Thanks to the generosity of hundreds of donors, we have created an endowment for our Department of Conservation. The Andrew W. Mellon Foundation initially funded a $3 million challenge grant, which required that George Eastman House receive $2 million in matching cash contributions before drawing on the endowment. As a final push, we directed our 2013 year-end appeal to close the remaining gap. We were immensely gratified when the contributions received exceeded our goal.
We can now draw on this endowment to support our conservation department and its highly qualified staff, who care for our collections and conduct significant research to improve the understanding and conservation of photographic objects. As a leader in the field, we share this new knowledge with museums, scholars, and collectors worldwide.
Building our endowments is fundamental to the long-term sustainability of our institution. George Eastman House is among the five museums in the United States with the most important photography collections; the other four museums I would place on that list are the four museums with the largest total endowments. Admittedly, these four institutions have broader missions than Eastman House, but each of them has a total endowment more than twenty times the size of ours.
Endowments alleviate budgetary demands and, during fiscally difficult times, help to ensure continued funding for salaries and essential operational expenses. The main reason to have an endowment is stability, and for any institution that intends to exist for generations to come, endowments are critical.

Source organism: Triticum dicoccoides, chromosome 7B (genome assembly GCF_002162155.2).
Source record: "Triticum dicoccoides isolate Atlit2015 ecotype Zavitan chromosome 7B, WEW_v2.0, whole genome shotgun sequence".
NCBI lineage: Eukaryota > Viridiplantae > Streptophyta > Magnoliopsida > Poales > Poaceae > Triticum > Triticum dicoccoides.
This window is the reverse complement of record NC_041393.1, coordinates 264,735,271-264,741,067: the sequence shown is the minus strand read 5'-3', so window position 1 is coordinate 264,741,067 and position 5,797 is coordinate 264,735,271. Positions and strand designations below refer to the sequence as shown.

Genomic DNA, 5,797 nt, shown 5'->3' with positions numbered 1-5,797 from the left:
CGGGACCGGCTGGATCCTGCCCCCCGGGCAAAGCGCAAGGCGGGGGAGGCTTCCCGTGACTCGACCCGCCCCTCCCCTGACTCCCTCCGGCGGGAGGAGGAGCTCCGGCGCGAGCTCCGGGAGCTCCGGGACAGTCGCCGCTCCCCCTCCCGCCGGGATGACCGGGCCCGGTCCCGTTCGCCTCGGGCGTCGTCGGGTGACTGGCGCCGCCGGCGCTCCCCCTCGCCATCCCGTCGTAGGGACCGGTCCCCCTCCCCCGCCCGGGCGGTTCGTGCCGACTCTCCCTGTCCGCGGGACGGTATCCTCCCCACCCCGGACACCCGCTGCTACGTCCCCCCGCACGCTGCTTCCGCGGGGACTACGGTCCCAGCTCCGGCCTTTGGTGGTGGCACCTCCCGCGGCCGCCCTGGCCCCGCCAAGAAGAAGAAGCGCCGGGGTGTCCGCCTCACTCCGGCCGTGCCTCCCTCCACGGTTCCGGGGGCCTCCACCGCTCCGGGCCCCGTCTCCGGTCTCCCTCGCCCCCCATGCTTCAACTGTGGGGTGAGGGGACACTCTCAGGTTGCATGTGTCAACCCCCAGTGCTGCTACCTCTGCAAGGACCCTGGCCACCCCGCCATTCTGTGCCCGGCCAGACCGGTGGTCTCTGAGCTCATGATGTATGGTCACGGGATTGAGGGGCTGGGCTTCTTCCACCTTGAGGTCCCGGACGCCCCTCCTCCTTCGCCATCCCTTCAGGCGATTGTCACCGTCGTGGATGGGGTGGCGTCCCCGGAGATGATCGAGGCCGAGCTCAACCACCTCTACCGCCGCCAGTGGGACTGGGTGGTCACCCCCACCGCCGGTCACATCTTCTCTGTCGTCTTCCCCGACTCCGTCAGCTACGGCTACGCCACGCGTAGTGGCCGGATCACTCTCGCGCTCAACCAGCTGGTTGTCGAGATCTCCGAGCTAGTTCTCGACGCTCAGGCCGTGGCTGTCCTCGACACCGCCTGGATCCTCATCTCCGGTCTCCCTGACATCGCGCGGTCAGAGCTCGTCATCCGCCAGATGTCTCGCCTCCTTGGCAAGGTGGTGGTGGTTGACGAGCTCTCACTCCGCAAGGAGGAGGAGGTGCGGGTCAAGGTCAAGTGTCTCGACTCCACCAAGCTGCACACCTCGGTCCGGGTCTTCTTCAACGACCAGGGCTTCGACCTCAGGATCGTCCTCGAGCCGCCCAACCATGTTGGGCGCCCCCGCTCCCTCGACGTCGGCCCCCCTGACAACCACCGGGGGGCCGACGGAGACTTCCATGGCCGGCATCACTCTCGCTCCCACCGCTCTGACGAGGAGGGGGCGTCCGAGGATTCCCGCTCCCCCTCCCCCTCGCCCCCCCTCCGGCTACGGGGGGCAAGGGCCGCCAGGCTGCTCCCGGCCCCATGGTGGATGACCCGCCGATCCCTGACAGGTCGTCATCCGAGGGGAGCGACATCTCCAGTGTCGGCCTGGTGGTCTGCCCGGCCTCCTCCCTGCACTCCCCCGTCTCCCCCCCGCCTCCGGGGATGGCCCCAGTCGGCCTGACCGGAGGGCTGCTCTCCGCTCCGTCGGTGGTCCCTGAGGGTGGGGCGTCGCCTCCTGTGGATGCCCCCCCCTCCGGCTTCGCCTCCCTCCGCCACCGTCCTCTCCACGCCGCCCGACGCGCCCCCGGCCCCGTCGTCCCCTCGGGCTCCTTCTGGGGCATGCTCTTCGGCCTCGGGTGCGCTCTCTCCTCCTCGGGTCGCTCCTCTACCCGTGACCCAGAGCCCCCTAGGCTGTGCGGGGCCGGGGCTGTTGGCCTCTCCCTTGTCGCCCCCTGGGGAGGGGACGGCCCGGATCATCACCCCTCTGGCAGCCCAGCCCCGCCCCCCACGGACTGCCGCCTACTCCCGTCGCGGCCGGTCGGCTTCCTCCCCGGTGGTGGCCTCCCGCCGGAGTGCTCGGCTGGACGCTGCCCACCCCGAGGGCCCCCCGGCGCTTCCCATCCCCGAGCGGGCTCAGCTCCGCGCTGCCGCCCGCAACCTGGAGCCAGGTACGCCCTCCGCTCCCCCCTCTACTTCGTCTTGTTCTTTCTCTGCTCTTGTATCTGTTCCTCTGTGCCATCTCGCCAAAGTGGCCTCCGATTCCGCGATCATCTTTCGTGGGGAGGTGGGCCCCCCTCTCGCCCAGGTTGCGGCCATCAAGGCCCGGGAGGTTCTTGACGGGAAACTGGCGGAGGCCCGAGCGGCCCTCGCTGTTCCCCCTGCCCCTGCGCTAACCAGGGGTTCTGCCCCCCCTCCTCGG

At George Eastman House, a number of endowment funds have been created over the years. Some were created through endowment campaigns to support the collection archives, George Eastman’s historic house and gardens, and the general operations of the museum. Other endowments were created by donors interested in specific areas, such as photograph acquisitions, scholarly publications, and film preservation.
Moving forward, we will endeavor not only to bolster our current endowment funds, but also to create new endowments to support mission-critical functions, such as the curatorial staff in each of our collection areas. Curatorial endowments—which ensure funding for salaries, benefits, and research activities—are key to attracting and retaining the world-class curators this institution warrants. We also must address the ongoing capital needs of both the historic house and gardens and the gallery and archive building, which is now twenty-five years old.
We are committed to strengthening George Eastman House through endowment growth. If there are particular activities of our institution that you wish to support now and far into the future, please contact Pamela Reed Sanchez or me about endowment opportunities.
We are tremendously grateful to The Andrew W. Mellon Foundation and to other donors for providing the funds needed to endow our esteemed Department of Conservation. Contributors to this endowment are acknowledged on the following pages. We thank them all.
Bruce Barnes, Ph.D.
Ron and Donna Fielding Director
March/April 2014 Bulletin